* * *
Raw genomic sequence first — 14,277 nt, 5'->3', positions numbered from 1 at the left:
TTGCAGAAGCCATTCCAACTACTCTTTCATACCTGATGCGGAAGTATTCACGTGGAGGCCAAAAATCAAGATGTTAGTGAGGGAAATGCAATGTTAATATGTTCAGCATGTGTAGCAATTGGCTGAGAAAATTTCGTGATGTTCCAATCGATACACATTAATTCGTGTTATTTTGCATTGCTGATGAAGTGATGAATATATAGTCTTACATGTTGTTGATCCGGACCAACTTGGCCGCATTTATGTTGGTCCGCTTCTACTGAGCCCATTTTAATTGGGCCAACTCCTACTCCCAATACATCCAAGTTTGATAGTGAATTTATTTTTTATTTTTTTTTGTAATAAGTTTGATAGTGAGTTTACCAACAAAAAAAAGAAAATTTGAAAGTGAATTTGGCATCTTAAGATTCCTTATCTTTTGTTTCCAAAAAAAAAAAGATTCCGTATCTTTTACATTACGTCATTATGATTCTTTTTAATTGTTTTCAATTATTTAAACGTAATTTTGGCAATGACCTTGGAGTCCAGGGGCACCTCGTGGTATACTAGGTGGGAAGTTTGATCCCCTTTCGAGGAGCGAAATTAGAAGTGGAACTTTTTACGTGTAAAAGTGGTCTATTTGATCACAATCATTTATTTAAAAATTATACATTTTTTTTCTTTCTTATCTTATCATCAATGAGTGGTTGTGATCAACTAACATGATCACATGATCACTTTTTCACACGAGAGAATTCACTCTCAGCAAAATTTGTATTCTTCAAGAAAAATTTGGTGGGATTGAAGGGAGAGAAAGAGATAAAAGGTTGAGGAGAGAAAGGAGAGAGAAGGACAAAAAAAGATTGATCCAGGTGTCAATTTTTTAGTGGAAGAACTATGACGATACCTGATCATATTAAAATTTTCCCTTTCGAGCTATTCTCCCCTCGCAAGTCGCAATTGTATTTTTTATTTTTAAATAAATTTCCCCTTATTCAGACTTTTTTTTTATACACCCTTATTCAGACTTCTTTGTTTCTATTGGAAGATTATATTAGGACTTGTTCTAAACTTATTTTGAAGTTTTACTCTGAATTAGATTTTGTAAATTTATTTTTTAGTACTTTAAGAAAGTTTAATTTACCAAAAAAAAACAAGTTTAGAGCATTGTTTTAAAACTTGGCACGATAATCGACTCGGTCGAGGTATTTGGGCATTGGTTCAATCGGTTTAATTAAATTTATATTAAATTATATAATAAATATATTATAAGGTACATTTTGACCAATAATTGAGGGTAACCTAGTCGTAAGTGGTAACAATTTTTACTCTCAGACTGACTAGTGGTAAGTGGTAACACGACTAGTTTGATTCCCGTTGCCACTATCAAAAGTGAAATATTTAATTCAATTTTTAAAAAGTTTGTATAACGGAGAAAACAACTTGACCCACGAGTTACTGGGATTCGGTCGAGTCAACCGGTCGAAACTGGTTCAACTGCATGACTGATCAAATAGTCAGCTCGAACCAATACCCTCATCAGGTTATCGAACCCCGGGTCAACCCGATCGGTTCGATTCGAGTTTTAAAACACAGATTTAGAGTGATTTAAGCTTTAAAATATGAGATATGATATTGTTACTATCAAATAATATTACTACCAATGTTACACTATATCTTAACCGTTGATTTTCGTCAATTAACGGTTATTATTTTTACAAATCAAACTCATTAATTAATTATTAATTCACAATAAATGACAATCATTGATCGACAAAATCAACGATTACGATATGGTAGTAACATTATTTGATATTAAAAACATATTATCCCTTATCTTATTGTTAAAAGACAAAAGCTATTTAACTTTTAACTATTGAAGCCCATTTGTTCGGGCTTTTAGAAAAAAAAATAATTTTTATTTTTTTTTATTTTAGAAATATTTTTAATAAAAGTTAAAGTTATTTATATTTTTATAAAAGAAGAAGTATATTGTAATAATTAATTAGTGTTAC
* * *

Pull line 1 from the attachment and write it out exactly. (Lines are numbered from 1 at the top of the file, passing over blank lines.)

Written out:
Raw genomic sequence first — 14,277 nt, 5'->3', positions numbered from 1 at the left: